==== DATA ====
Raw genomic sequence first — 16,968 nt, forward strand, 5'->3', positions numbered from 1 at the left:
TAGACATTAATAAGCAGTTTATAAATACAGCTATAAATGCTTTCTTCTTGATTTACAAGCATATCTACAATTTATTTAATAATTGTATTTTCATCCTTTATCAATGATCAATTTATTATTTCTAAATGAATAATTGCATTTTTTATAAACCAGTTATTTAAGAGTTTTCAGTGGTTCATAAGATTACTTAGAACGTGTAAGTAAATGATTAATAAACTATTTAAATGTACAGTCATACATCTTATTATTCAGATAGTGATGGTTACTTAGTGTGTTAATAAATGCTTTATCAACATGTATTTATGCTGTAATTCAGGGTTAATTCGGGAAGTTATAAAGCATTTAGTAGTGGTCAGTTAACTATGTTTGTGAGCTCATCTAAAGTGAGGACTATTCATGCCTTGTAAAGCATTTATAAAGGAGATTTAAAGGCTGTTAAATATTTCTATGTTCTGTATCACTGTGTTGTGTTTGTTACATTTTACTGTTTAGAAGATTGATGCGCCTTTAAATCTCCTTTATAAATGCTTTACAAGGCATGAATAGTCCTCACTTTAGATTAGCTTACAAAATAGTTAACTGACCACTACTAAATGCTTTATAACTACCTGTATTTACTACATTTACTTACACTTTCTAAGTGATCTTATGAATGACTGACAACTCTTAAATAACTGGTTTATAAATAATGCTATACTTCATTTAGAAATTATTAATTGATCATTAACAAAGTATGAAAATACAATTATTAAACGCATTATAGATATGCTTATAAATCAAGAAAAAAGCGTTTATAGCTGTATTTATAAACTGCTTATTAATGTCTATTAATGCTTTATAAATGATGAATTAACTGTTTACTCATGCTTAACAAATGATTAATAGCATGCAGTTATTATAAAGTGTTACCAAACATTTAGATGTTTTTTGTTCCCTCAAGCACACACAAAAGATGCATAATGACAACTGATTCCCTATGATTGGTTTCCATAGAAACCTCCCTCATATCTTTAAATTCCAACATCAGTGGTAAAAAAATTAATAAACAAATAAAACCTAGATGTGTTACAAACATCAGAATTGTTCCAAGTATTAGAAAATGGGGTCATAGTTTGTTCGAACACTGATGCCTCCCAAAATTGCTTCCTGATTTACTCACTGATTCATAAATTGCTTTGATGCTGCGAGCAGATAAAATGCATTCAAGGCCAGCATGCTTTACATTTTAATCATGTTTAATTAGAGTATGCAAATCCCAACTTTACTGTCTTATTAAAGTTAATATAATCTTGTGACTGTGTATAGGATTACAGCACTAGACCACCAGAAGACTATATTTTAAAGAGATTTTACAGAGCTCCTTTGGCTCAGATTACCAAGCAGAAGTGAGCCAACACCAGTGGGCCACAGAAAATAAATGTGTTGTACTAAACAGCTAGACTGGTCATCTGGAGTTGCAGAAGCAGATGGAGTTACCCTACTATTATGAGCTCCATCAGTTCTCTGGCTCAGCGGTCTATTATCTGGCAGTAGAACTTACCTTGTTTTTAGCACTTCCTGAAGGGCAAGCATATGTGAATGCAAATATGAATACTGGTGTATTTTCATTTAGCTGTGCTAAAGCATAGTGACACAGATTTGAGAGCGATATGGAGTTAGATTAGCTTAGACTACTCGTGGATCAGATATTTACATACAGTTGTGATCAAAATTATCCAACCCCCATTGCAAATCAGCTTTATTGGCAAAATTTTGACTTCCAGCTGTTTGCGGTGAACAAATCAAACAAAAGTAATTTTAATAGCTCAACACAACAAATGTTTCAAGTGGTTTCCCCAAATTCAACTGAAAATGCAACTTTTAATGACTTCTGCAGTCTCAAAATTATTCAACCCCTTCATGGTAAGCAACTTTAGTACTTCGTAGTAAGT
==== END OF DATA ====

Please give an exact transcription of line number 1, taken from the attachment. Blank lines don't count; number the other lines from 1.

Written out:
Raw genomic sequence first — 16,968 nt, forward strand, 5'->3', positions numbered from 1 at the left: